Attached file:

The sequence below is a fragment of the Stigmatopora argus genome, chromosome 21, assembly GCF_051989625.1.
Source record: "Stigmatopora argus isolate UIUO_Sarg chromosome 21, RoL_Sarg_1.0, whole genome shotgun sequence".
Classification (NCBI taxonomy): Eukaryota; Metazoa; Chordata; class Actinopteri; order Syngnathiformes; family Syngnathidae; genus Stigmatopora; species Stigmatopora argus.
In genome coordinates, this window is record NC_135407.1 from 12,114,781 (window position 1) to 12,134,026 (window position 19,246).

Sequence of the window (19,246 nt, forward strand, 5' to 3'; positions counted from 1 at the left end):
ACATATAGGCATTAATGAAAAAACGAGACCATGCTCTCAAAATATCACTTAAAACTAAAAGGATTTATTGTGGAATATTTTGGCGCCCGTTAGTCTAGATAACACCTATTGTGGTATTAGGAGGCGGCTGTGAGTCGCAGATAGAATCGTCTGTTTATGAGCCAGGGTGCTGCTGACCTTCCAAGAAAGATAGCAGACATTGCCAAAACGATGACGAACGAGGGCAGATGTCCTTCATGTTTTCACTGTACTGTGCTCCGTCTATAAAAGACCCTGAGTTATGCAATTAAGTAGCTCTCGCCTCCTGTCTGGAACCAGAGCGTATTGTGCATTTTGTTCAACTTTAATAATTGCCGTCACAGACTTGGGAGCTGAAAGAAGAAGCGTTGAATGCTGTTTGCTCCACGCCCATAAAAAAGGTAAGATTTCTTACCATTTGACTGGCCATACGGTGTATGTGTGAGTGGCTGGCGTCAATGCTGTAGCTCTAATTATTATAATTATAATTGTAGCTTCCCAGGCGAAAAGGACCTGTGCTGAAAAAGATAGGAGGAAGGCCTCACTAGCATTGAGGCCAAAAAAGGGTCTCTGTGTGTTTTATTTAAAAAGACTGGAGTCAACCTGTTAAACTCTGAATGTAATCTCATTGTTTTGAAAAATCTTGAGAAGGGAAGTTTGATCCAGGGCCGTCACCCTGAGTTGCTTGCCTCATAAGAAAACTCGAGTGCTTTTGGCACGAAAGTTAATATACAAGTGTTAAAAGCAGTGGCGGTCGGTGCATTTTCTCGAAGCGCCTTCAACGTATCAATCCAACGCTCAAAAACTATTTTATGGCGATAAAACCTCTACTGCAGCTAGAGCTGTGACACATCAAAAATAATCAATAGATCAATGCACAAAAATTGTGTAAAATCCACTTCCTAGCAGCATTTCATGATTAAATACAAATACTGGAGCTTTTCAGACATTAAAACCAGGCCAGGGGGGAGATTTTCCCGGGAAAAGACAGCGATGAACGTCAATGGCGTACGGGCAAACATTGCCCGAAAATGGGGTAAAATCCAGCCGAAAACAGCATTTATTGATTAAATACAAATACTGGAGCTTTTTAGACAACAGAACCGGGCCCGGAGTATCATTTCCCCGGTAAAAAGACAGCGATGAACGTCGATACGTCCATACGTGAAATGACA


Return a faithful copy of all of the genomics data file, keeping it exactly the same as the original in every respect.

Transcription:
The sequence below is a fragment of the Stigmatopora argus genome, chromosome 21, assembly GCF_051989625.1.
Source record: "Stigmatopora argus isolate UIUO_Sarg chromosome 21, RoL_Sarg_1.0, whole genome shotgun sequence".
Classification (NCBI taxonomy): Eukaryota; Metazoa; Chordata; class Actinopteri; order Syngnathiformes; family Syngnathidae; genus Stigmatopora; species Stigmatopora argus.
In genome coordinates, this window is record NC_135407.1 from 12,114,781 (window position 1) to 12,134,026 (window position 19,246).

Sequence of the window (19,246 nt, forward strand, 5' to 3'; positions counted from 1 at the left end):
ACATATAGGCATTAATGAAAAAACGAGACCATGCTCTCAAAATATCACTTAAAACTAAAAGGATTTATTGTGGAATATTTTGGCGCCCGTTAGTCTAGATAACACCTATTGTGGTATTAGGAGGCGGCTGTGAGTCGCAGATAGAATCGTCTGTTTATGAGCCAGGGTGCTGCTGACCTTCCAAGAAAGATAGCAGACATTGCCAAAACGATGACGAACGAGGGCAGATGTCCTTCATGTTTTCACTGTACTGTGCTCCGTCTATAAAAGACCCTGAGTTATGCAATTAAGTAGCTCTCGCCTCCTGTCTGGAACCAGAGCGTATTGTGCATTTTGTTCAACTTTAATAATTGCCGTCACAGACTTGGGAGCTGAAAGAAGAAGCGTTGAATGCTGTTTGCTCCACGCCCATAAAAAAGGTAAGATTTCTTACCATTTGACTGGCCATACGGTGTATGTGTGAGTGGCTGGCGTCAATGCTGTAGCTCTAATTATTATAATTATAATTGTAGCTTCCCAGGCGAAAAGGACCTGTGCTGAAAAAGATAGGAGGAAGGCCTCACTAGCATTGAGGCCAAAAAAGGGTCTCTGTGTGTTTTATTTAAAAAGACTGGAGTCAACCTGTTAAACTCTGAATGTAATCTCATTGTTTTGAAAAATCTTGAGAAGGGAAGTTTGATCCAGGGCCGTCACCCTGAGTTGCTTGCCTCATAAGAAAACTCGAGTGCTTTTGGCACGAAAGTTAATATACAAGTGTTAAAAGCAGTGGCGGTCGGTGCATTTTCTCGAAGCGCCTTCAACGTATCAATCCAACGCTCAAAAACTATTTTATGGCGATAAAACCTCTACTGCAGCTAGAGCTGTGACACATCAAAAATAATCAATAGATCAATGCACAAAAATTGTGTAAAATCCACTTCCTAGCAGCATTTCATGATTAAATACAAATACTGGAGCTTTTCAGACATTAAAACCAGGCCAGGGGGGAGATTTTCCCGGGAAAAGACAGCGATGAACGTCAATGGCGTACGGGCAAACATTGCCCGAAAATGGGGTAAAATCCAGCCGAAAACAGCATTTATTGATTAAATACAAATACTGGAGCTTTTTAGACAACAGAACCGGGCCCGGAGTATCATTTCCCCGGTAAAAAGACAGCGATGAACGTCGATACGTCCATACGTGAAATGACA